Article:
Dialling phone extensions from your Mac

I’ve been increasingly making phone calls using my Mac, without even touching my iPhone. FaceTime on the Mac makes this possible when my Mac and iPhone are connected to the same WiFi network. (Apple provides full setup instructions here.)

It’s a great convenience. The sound is fine, and the odd time the person at the other end of the line has difficulty hearing me, I can connect microphone-equipped headphones to the Mac. That usually makes me understandable to the other party. (Of course, there are times when the other person is on the move or some other factor reduces call quality, but that’s another discussion.)

Notes on my journalism interview technology workflow

Also, as a journalist, I frequently record calls so I can later obtain quotes for articles I write. Taking calls on the Mac while recording the conversation on the Mac means I don’t need to fumble with external audio recorders, then transfer audio files to the Mac later, where I listen to them. I just create the files where I’ll end up using them.

About that last point: I find it easier to listen to and navigate recordings using my Mac than on an audio recorder. The Mac has better sound, dedicated audio playback keys on the keyboard, and if you have the Touch Bar on your Mac, it displays audio controls when you make QuickTime the active app. I have an older Mac (no Touch Bar), but I frequently use my iPad as an external display, and the Duet Display app that makes this possible displays the Touch Bar along the bottom edge of the iPad’s screen.

How do you dial a phone extension from the Mac?

However, I was befuddled when calling people whose phone numbers include extensions. It turns out that you can do this using at least two different methods without ever touching the iPhone. (Thanks to the good people behind the Twitter account @AppleSupport for the insights I’m about to explain.)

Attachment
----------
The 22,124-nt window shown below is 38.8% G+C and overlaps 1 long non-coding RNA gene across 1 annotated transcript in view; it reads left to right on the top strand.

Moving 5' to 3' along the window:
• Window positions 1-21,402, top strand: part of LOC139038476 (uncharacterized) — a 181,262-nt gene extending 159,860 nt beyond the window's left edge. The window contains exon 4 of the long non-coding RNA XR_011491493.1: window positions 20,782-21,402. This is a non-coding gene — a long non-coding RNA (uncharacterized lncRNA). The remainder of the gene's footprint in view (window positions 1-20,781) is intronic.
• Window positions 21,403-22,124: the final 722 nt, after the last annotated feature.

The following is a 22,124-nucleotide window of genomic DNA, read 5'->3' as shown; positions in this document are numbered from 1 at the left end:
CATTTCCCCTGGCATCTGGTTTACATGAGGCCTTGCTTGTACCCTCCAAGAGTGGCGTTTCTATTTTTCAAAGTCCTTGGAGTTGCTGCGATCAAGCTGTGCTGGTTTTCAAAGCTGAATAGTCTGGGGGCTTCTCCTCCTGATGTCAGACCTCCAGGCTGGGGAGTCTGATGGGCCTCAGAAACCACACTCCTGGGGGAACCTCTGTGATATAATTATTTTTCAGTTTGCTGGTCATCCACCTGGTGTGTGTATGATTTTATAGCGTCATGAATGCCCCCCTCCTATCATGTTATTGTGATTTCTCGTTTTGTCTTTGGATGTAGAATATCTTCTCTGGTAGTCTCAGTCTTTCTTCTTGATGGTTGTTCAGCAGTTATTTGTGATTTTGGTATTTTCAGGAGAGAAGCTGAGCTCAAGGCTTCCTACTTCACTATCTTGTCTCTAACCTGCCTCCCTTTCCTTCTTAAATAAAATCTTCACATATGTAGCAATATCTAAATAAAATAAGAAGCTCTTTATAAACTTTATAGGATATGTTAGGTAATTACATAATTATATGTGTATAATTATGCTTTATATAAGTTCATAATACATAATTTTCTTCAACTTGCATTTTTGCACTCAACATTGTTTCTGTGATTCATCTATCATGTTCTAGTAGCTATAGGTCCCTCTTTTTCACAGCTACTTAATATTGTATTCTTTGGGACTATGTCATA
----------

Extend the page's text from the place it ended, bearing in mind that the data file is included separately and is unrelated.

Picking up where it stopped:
Setting up contact entries with phone extensions

(Note: this works using Apple’s Contacts.app application, which ships with the Mac. I haven’t tested this using other contact management applications.)

Most people seem to dial calls using a contact entry instead of the phone’s keypad. It’s more convenient.

If you do this and need to dial extensions too, set up your extension using this format: phone number;extension. That is:

  • phone number
  • semicolon (Don’t put any spaces around the semicolon.)
  • extension digits

Phone number redacted to protect privacy

I’ve seen extensions written in a variety of formats, like “x279” and “ext. 279,” but the semicolon is the only one I’ve found that enables what you’ll read about next.

Dialling an extension from your contact entry

If you set up the contact entry as described above, FaceTime inserts a button at the bottom left corner of the FaceTime dialog that appears when you click the phone icon in the Contact entry. (in the screen shot above, it’s labelled “Work.”) In the screen shot below, it reads Dial “229”

Phone number redacted to protect privacy

Just click that button and the phone dials the extension. Again, that button only appears if you format the number in the Mac Contacts app using a semicolon to separate the phone number from the extension.

Note that using FaceTime does NOT oblige you to hold a video call.

Dialling an extension manually

This next part isn’t obvious, but it’s certainly handy. In the screen shot above, the person’s name (“Fake Person”) appears at the top of the dialog.

When you click the name, you can type the extension. The person’s name disappears and the extension appears instead.

What are your favourite tips for making calls from your computer, Mac or Windows? Please share them in the comments below.

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